Four weeks later at the SCI Convention, industry leaders, foreign government representatives and USFWS met in a number of side meetings. The Deputy Director of USFWS, Rowan Gould, said that the problem was not yet resolved. He very personably explained that he had a personal friend who had a leopard seized, but he could not solve the problem for his friend. He acknowledged that “hunters are caught in the middle…caught in a trap” that has to be fixed, but there are differences on the issue within the USFWS, so there is not yet a definitive answer. He was backed up by the Chief of Management Authority, Roddy Gabel, who confirmed that they were working on the problem but had no resolution yet. Chief Gabel said he was puzzled why the problem had not arisen “until last year.” The foreign government representatives and leaders of the Professional Hunter associations of Africa looked at the Deputy Director and Chief of Management Authority with disappointment that the issue was not resolved and condemnation of the havoc caused by the delay. The agency that is so judgmental of others is caught in its own trap. Apparently Law Enforcement and the Management Authority can’t agree, and each port of entry has its own view.
The Deputy Director got sharp with me when he thought I was suggesting that it was being done deliberately, when in fact what I was implying was the obvious: the delay was irresponsible, the problem was of their own making and the consequences were the result of the harsh new provisions in the internal Service Manual.
This may be the worst seizure and forfeiture problem I have seen, but this block 11(a) issue is just a symptom of a deeper problem within the Agency. Hunters don’t seem to have a friend within the Agency leadership anymore. That is frightening. What will be next?
One broker said that the port inspectors and Solicitors have been turned loose on international hunters like an uncontrolled pack of attack dogs. They are inventing issues on their own without adequate oversight with the mistaken caveat that the trade is disfavored, must be strictly controlled and any technical irregularity should convert trophies into contraband rather than just “subject to” being treated so only when the situation warrants. This does indeed jeopardize the safari industry and the conservation dependent upon the industry. It creates disrespect for the Law Enforcement agency and mistrust of USFWS. Believe me, those innocent hunters that are losing their trophies will not soon forget or forgive the deep personal loss and excessiveness of the mistreatment. The mistreatment is unforgivable. How can our government go so wrong? It is time to govern the regulators before more harm is done.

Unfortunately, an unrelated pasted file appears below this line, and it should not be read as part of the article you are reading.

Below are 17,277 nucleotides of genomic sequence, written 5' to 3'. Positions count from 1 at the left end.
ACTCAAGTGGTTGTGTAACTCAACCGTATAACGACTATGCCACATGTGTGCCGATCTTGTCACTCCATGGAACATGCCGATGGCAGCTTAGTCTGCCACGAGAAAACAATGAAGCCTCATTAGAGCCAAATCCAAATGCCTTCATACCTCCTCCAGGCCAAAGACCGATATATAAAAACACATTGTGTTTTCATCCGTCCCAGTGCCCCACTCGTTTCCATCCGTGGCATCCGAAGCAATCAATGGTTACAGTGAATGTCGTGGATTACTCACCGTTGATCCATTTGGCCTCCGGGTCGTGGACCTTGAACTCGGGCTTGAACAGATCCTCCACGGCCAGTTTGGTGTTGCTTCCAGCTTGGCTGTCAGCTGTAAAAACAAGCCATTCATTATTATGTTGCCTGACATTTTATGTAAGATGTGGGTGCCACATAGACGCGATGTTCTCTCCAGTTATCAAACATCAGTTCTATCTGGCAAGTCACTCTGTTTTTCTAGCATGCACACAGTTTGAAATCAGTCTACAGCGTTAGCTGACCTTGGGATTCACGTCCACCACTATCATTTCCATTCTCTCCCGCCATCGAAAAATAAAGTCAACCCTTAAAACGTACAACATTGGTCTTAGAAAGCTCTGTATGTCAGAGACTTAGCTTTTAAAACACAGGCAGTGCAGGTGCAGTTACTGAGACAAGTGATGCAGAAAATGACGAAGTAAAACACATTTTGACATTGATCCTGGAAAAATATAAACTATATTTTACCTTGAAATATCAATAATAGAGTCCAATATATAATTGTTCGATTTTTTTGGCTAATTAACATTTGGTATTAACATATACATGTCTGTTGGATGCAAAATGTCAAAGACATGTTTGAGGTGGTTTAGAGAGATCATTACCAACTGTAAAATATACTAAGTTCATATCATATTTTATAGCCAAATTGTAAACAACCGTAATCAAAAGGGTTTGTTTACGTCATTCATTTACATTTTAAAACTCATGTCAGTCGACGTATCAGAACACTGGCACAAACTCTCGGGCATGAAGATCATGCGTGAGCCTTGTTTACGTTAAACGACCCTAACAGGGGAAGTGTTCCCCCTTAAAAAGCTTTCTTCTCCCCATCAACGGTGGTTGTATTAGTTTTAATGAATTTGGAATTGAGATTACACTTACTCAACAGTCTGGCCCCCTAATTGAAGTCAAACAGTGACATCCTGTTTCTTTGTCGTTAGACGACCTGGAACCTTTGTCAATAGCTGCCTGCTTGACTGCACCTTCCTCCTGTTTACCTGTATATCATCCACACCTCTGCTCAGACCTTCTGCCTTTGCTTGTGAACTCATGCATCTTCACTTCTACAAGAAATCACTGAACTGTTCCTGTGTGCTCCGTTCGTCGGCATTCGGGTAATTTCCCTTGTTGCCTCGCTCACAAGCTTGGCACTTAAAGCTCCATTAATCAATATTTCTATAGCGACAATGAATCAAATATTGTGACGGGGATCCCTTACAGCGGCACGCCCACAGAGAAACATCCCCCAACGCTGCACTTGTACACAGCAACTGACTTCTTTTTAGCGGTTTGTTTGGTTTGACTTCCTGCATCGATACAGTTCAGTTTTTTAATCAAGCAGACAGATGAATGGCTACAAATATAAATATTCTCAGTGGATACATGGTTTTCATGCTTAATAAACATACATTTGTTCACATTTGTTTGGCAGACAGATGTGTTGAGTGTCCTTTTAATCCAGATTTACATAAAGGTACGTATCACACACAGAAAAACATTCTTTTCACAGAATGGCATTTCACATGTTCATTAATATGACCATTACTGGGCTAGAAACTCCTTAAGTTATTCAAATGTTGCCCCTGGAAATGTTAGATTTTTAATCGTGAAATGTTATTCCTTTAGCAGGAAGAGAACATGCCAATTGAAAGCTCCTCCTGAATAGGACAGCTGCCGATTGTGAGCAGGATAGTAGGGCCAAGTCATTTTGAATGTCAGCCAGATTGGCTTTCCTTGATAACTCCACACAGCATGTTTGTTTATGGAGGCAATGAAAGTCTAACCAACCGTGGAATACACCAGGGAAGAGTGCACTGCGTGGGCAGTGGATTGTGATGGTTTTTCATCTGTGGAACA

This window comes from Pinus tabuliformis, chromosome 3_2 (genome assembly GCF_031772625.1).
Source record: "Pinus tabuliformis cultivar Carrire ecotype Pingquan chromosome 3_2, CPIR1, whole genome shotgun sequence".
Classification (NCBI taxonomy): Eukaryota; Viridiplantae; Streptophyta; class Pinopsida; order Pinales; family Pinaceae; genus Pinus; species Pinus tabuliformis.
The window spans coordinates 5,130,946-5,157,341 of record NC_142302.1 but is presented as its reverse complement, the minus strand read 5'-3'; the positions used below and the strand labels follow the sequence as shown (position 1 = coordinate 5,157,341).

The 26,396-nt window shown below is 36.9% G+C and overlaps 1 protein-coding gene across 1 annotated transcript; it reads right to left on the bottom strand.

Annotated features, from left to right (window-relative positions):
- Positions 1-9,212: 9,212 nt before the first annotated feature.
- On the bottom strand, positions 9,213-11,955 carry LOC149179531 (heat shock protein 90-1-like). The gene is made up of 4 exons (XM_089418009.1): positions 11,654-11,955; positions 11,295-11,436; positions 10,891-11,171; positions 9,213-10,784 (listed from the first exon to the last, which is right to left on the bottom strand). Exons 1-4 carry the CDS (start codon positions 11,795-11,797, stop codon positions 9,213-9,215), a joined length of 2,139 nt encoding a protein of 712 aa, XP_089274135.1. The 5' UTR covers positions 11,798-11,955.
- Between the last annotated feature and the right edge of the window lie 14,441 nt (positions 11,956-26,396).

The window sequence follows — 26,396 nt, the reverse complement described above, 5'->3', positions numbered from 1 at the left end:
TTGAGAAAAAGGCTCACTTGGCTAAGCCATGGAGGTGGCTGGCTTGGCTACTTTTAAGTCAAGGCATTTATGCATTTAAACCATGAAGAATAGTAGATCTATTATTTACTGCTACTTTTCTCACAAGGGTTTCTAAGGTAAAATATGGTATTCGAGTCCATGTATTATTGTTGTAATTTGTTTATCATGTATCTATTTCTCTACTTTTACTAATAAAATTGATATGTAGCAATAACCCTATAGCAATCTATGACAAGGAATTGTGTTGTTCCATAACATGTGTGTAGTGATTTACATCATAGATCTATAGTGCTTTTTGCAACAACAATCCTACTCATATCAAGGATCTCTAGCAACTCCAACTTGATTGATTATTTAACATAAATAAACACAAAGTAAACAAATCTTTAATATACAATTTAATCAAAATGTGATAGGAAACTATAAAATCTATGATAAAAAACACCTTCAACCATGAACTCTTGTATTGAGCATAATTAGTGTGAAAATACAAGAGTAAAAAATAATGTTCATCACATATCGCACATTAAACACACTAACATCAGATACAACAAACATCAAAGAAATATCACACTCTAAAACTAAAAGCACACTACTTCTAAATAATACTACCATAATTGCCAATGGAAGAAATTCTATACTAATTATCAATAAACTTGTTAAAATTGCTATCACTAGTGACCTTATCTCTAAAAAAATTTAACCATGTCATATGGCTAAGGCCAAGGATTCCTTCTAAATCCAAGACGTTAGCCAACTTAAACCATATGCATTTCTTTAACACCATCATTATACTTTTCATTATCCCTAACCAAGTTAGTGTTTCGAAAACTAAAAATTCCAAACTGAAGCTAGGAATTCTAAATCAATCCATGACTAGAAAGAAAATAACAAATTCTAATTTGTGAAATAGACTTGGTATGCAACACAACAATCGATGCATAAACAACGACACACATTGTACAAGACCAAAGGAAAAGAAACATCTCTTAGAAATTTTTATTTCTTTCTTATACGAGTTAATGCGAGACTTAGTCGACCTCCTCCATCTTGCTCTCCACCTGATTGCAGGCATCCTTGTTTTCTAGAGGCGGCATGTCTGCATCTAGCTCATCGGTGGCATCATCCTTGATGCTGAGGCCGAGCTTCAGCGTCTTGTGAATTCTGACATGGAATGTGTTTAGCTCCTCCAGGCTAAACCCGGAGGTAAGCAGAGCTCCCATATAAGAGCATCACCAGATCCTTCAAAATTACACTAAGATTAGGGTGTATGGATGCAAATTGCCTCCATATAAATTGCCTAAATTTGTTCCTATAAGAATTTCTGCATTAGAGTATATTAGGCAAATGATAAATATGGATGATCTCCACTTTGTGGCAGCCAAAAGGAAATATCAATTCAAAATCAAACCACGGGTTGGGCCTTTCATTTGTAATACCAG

Conservation Force and its supporting organizations, such as Dallas Safari Club, Houston Safari Club, the Wild Sheep Foundation, Grand Slam/OVIS, etc., are no longer the only organizations sounding the alarm. Most of the American Wildlife Conservation Partners (AWCP) signed a request back in September 2011 directed to the Director to fix the problem. The latest double quota development occurred after that and after other joint letters from Conservation Force (including NRA, SCI and the Congressional Sportsmen’s Foundation) and its member organizations to both the Chief of Law Enforcement and Director of the USFWS without response except that they are working on it. As I write this, the Wildlife and Hunting Heritage Conservation Council is scheduled to address the issue and make recommendations to the Director of USFWS.
I received a surprising phone call today (mid-February). Five different leopard trophies have been seized on entry into Houston for the “Section 11(a) violation.” The seizures are continuing! We need hunters and brokers to report seizures to Conservation Force as early as possible.